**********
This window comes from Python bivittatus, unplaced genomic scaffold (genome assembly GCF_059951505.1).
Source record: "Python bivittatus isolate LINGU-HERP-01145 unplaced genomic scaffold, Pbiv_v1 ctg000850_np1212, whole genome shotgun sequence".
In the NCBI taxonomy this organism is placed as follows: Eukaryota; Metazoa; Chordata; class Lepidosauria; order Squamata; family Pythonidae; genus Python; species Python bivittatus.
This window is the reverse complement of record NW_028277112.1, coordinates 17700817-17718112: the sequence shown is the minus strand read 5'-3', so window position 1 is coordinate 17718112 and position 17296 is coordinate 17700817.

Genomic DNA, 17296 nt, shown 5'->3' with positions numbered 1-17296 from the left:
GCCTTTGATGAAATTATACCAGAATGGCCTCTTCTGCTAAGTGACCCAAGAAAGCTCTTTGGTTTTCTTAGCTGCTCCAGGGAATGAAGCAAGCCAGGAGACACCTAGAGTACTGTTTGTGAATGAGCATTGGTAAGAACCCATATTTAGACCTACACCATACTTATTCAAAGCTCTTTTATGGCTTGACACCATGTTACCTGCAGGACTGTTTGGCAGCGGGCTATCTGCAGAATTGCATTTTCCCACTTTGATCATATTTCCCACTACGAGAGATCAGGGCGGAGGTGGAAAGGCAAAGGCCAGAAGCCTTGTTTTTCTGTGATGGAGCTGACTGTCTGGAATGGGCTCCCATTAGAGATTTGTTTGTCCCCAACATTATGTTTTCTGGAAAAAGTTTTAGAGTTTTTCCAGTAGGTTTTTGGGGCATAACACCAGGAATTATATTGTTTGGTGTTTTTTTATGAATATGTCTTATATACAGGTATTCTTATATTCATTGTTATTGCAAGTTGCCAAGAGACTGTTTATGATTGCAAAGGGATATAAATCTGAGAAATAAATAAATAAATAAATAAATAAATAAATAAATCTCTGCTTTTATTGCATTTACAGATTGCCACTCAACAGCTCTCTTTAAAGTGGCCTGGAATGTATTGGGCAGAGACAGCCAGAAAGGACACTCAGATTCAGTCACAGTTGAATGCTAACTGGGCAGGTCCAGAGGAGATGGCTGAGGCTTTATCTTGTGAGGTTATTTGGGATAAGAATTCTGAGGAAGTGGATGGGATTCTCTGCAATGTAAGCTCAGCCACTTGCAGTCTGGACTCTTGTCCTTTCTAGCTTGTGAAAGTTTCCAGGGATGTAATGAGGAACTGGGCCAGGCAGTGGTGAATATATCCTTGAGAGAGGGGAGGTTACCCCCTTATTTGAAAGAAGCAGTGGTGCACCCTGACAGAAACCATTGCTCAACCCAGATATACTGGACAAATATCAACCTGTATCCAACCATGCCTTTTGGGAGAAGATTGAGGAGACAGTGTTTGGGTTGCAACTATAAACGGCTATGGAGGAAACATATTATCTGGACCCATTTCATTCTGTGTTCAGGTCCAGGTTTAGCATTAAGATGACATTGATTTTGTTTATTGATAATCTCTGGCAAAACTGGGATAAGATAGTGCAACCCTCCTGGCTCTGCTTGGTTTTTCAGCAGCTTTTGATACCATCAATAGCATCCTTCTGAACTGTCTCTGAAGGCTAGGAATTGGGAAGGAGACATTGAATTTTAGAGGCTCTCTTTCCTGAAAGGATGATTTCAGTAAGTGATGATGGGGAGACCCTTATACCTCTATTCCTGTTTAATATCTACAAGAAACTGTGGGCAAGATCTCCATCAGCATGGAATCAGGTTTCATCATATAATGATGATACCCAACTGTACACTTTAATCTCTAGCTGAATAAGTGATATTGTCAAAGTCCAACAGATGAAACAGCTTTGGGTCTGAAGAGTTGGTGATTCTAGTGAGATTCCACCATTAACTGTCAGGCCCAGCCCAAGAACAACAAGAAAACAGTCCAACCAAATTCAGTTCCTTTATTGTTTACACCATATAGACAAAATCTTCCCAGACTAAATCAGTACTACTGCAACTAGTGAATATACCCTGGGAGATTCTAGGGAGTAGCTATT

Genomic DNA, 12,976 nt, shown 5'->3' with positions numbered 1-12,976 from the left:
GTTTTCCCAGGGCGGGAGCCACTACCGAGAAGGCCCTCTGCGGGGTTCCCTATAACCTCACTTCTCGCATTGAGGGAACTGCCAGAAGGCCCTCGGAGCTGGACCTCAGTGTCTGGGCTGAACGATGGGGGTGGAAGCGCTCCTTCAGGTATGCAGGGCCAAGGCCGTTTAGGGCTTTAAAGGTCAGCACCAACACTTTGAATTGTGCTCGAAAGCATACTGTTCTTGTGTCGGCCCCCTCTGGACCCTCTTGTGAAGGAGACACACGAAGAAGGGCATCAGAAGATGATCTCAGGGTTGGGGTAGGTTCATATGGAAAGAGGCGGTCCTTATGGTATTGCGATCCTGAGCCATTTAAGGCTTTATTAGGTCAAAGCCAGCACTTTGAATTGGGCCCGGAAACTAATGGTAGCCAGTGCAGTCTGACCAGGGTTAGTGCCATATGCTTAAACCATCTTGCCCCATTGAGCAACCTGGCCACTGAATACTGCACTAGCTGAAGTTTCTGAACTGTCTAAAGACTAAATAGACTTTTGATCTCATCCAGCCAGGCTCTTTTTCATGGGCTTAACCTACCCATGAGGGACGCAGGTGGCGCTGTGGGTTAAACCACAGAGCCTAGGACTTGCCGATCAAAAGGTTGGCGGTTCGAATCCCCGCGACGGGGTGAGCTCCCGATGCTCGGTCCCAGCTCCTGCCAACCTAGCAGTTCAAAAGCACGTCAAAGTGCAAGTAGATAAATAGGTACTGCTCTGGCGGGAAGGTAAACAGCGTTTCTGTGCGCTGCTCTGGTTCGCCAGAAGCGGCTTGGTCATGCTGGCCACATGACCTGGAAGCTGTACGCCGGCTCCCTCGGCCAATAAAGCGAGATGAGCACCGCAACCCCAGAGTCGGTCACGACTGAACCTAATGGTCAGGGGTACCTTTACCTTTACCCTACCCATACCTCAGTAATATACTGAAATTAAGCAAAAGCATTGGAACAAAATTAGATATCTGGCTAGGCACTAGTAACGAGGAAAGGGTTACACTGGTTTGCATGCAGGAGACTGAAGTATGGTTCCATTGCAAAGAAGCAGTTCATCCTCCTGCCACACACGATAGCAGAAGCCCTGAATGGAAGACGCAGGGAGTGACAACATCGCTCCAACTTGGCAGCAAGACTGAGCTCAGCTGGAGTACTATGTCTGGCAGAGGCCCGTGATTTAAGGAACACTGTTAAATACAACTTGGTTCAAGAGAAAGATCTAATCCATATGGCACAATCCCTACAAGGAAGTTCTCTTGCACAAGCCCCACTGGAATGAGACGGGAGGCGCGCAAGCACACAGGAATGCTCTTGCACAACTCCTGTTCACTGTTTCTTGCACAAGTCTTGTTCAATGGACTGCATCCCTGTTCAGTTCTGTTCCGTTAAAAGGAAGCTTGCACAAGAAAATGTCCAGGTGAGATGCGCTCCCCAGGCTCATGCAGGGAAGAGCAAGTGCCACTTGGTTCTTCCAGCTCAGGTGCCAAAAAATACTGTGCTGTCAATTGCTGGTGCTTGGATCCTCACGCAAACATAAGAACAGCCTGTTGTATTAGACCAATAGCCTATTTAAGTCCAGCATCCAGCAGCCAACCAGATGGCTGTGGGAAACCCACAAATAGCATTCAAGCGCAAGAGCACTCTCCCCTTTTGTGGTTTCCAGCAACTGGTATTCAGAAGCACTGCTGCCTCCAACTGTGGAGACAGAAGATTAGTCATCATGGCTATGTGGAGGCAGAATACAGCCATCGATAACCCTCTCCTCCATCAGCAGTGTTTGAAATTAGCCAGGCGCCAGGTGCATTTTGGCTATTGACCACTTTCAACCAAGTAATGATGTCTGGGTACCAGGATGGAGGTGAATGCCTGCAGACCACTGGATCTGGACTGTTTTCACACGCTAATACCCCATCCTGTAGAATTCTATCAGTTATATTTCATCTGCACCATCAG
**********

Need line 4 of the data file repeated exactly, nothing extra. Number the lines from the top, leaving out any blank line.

This window is the reverse complement of record NW_028277112.1, coordinates 17700817-17718112: the sequence shown is the minus strand read 5'-3', so window position 1 is coordinate 17718112 and position 17296 is coordinate 17700817.